Good Stories

Why our sustainable cashmere is the best one ?

Chains of industry

30 January 2020
cachemire durable - Mongolie
Why our sustainable cashmere is the best one ? 1639 1046 Good Fabric

When I say “our” cashmere, I mean that of all the players in Mongolia’s first sustainable cashmere chain, of which we are proud to be the standard bearer in France.

Many cashmere professionals explain that the best cashmere comes from China. We are going to explain you why we think that the best cashmere comes from our sustainable cashmere chain in Mongolia (outer).

The only sustainable certified chain

The Union of Sustainable Cashmere Cooperatives is the world’s leading sustainable cashmere chain. The program brings together 25 certification criteria that herders must meet in order for their cashmere to be certified. The main axes are based on :
– The preservation of biodiversity and landscape through precise pasture management
– The training of herders
– The free life of animals and their welfare
– Vaccination of livestock
– Combing the fibre (not shearing) to leave an isothermal layer on the goats to cope with the cold.
– The guarantee of a fair income for the herders.

This programme was initiated in 2014 and today brings together 350 families of herders grouped together within the Union’s cooperatives.

Goats live freely in the Mongolian wild steppes.

Goats live freely in the Mongolian wild steppes.

The preserving of nomadic culture

Mongolian culture is synonymous with nomadism. Herders move their yurt 2 to 3 times a year in the immensity of the landscapes of a country 3.5 times larger than France. These families live in self-sufficiency with their herd in extreme conditions (temperatures drop to -50°C in winter). Far from our western way of life, living in such conditions means accepting the risk that at any moment a fatal accident could happen. Focusing on the essentials: love for one’s family, solidarity among a whole people, the good health of one’s livestock and the preservation of resources.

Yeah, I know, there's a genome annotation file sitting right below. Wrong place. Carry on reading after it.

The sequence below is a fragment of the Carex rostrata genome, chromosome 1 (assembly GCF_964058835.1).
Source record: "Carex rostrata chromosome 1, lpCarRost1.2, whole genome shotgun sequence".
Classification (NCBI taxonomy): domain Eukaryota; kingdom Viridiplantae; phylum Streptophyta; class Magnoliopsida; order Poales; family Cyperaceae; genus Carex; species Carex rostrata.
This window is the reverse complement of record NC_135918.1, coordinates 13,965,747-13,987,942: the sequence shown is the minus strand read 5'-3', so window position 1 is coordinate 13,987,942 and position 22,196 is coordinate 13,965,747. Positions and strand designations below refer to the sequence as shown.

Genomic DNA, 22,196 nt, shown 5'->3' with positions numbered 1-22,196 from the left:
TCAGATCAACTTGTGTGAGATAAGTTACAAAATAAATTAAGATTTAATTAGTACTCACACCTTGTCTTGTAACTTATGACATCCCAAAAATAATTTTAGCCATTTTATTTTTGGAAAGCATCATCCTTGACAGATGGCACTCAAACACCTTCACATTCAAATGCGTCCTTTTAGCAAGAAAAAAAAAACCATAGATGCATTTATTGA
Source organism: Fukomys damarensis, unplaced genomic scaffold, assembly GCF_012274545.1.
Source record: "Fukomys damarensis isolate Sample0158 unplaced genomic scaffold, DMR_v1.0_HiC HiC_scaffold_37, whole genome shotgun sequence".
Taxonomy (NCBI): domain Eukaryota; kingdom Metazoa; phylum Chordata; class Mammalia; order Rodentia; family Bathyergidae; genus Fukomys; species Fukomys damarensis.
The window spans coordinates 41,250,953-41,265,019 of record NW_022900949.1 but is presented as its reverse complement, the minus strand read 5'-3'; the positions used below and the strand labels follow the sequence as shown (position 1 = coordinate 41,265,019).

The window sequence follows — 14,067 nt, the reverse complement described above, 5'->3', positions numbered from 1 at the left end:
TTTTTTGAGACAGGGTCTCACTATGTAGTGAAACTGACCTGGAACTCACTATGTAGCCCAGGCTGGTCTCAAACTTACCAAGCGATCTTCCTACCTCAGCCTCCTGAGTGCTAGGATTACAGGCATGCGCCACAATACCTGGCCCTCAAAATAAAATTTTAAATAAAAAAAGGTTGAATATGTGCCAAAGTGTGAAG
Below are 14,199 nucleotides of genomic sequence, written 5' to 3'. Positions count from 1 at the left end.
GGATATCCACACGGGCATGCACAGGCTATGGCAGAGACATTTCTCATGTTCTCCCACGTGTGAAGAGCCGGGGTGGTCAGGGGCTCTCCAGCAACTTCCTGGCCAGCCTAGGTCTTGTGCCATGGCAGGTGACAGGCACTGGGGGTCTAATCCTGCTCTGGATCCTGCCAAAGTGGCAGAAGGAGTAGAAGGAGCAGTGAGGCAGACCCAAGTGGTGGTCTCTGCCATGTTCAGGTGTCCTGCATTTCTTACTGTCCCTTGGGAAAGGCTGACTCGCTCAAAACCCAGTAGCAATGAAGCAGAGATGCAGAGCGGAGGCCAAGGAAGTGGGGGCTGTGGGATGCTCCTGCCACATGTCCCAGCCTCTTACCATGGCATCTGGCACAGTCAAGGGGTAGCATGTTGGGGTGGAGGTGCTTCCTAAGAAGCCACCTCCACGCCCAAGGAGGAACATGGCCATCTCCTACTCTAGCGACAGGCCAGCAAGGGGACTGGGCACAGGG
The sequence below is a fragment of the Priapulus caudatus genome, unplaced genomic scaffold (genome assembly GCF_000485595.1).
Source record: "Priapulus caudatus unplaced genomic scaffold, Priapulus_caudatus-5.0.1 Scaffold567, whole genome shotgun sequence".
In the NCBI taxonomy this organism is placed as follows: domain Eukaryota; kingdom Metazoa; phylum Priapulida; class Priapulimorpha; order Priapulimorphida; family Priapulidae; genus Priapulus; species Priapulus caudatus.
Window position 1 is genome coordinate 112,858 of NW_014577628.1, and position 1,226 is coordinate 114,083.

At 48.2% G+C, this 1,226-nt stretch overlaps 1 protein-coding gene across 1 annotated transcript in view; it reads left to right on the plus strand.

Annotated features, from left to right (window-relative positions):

The Mongolian steppes are a fragile ecosystem that faces many threats: climatic disasters, the development of the mining industry and overgrazing. In order to address these threats, the Sustainable Kashmir Programme was initiated and supported by the European Union and the French Ministries of Agriculture and Foreign Affairs.

Healthy goats in the wild to produce the best cashmere wool

In Mongolia, animals live in complete freedom. Herders working of the Union are committed to preserving the flora by permanently rotating grazing areas and limiting the number of goats per herder. They are trained in sustainable animal breeding for the benefit of all, in particular by working on limiting the number of animals per herd.hThe whole approach consists of focusing on quality rather than quantity.